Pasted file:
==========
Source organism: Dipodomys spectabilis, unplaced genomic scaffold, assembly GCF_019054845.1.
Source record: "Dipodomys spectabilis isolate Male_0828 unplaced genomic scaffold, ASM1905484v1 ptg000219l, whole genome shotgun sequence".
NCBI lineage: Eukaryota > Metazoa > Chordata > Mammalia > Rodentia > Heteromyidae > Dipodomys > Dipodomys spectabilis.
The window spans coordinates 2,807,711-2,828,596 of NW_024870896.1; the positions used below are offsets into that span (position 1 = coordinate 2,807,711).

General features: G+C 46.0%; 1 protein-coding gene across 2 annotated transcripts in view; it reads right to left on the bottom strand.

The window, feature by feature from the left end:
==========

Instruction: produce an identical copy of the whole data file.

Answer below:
Source organism: Dipodomys spectabilis, unplaced genomic scaffold, assembly GCF_019054845.1.
Source record: "Dipodomys spectabilis isolate Male_0828 unplaced genomic scaffold, ASM1905484v1 ptg000219l, whole genome shotgun sequence".
NCBI lineage: Eukaryota > Metazoa > Chordata > Mammalia > Rodentia > Heteromyidae > Dipodomys > Dipodomys spectabilis.
The window spans coordinates 2,807,711-2,828,596 of NW_024870896.1; the positions used below are offsets into that span (position 1 = coordinate 2,807,711).

General features: G+C 46.0%; 1 protein-coding gene across 2 annotated transcripts in view; it reads right to left on the bottom strand.

The window, feature by feature from the left end: